The logic of this trick gets rather lost in translation because in the ancient Irish tongue there is no verbal distinction between ‘a night’ and ‘night’, the phrasing can mean either, depending on the context, so by lending his palace for ‘night and day’ the Daghda had given it to Angus for all time. Also forgotten is the delight the ancient Celts took in making someone promise more than they realised through such verbal trickery, and how binding such a promise was nevertheless.
The Daghda however realised immediately that he had been caught out, and gave way gracefully enough. Some old chronicles say that Manannan helped things along with a spell of compliance but it is equally likely that the Daghda, with his famous sense of humour, simply admired his son’s trick enough to let him have the palace as a reward. Either way, he and his immediate retinue moved out, some say to Tara or Uisneach and others to a modest new rath nearer the Boyne that ever since has been called ‘The Tomb of the Daghda’.
One night Angus Og dreamed that the most beautiful maid in Erin appeared at his bedside, but when he reached out to her she disappeared. The next night she appeared again, playing a harp so sweetly that she lulled him back to sleep. After that she came regularly and he fell ever more deeply in both love and despair, because he could only see her in his dreams. During the day he gave up eating and was listless and pining. This went on for a year and Angus wasted away, to the worry and wonder of his family because he told no-one the cause of his malaise.
The finest doctors among the Tuatha were called in but none could help until one guessed the cause, and that it could be fatal if no cure was found. Angus’s mother Boann was sent for and finally he opened his heart to her. Boann then sent out messengers seeking the girl of Angus’s dreams but after a year they returned with no news. Then Boann turned to the Daghda for help. He sent a message to his eldest son Bodb the Red at Sidhe Femaine (or Femuin) who undertook the search for the next year, at the end of which he had good news to report. A maiden answering Angus’s description had been found in Connaught. She was Caer, daughter of Ethal Anbuail and was to be found at Dragon’s Mouth Lake in Tipperary.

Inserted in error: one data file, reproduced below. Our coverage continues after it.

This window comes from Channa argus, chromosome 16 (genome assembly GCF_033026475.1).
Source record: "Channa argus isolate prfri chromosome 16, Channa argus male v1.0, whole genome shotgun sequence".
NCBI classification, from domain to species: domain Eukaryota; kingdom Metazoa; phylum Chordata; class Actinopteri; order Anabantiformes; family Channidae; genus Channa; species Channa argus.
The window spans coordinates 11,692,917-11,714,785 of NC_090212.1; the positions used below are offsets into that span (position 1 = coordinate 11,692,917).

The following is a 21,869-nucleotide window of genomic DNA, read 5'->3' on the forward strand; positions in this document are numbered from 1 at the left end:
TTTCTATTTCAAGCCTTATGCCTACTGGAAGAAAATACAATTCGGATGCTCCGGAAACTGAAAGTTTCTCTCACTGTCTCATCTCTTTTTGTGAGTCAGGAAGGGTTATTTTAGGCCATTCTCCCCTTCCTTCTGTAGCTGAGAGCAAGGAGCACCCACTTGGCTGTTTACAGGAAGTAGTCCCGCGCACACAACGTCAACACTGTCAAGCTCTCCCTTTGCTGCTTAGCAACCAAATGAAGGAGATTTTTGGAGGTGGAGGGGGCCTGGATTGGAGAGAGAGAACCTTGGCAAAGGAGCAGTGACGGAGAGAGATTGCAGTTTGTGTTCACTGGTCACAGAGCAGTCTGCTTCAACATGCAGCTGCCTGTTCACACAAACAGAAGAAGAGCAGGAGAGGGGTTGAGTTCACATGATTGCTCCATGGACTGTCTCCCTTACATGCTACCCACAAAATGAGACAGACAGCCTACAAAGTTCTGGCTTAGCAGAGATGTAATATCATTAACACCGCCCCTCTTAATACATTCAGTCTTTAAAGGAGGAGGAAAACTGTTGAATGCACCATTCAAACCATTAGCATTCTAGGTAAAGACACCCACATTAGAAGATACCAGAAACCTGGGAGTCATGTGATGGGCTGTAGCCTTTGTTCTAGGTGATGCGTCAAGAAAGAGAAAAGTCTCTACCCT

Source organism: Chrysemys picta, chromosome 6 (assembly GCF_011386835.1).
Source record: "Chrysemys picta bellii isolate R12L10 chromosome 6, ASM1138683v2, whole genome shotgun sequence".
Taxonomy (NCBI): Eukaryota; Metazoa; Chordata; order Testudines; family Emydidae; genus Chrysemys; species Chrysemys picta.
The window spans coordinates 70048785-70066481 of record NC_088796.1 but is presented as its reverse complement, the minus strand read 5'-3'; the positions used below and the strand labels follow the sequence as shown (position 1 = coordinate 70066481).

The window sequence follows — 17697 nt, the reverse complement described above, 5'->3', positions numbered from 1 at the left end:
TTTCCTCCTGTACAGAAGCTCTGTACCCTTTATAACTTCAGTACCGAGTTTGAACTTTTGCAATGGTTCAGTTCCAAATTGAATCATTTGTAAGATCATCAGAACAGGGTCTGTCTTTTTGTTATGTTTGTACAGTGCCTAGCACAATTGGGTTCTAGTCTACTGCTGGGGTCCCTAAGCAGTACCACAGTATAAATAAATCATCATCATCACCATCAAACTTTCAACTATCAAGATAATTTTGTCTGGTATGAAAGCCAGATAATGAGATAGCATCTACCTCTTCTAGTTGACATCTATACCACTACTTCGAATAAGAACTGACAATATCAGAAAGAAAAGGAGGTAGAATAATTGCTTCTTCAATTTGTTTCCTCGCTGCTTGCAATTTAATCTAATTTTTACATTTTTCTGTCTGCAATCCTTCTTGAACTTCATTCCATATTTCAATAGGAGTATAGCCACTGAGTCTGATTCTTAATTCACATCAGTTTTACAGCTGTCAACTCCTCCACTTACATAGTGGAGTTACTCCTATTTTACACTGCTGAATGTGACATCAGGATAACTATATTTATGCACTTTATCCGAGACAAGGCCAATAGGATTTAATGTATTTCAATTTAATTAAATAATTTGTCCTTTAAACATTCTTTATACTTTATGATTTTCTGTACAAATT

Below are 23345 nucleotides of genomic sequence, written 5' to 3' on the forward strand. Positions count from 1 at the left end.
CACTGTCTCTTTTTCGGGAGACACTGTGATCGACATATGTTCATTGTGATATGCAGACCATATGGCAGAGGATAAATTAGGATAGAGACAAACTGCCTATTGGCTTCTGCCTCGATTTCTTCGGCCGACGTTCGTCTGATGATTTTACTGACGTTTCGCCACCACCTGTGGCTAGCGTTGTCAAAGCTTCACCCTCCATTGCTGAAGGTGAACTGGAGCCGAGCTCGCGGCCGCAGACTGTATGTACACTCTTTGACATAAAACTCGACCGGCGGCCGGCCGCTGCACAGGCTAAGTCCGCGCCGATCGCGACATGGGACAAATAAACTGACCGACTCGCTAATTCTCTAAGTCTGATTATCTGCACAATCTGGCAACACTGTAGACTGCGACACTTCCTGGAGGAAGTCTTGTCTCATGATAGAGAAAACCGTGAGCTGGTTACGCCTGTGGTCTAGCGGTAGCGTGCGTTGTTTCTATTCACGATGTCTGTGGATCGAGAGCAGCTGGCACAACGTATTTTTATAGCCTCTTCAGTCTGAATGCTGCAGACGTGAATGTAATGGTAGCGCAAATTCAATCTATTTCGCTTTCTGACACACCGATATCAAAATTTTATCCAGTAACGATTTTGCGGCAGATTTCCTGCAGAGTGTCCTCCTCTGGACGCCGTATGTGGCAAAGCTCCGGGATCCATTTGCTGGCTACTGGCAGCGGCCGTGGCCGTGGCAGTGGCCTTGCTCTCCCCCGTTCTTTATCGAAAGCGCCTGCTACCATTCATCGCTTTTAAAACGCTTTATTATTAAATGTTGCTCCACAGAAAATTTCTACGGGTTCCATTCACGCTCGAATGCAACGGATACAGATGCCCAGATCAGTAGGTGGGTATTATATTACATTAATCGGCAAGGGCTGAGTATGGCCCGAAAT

Angus was sent for and then he and Bodb and all their followers visited the lake where Angus recognised his dream-maiden immediately, with her silver necklace and gold chain, even though she was surrounded by thrice fifty other maidens or nymphs. Through the right channels of protocol Bodb then asked for the girl’s hand in marriage to Angus, but her father Ethal bluntly refused. Bodb, the Daghda and their champions then stormed Ethal’s rath (fortress) and put the request to him again at the point of a sword.
Ethal said that even now he could not consent to his daughter’s marriage because the consent was not his to give. His daughter, he revealed, was a swan maiden. From one Samaine to the next she had the form of a maid, then for the following year she took the form of a swan, she and her thrice fifty maidens. Well, peace was made between them on hearing this and the Daghda sent words of advice to Angus Og on how to proceed.
Continued in the published book . . .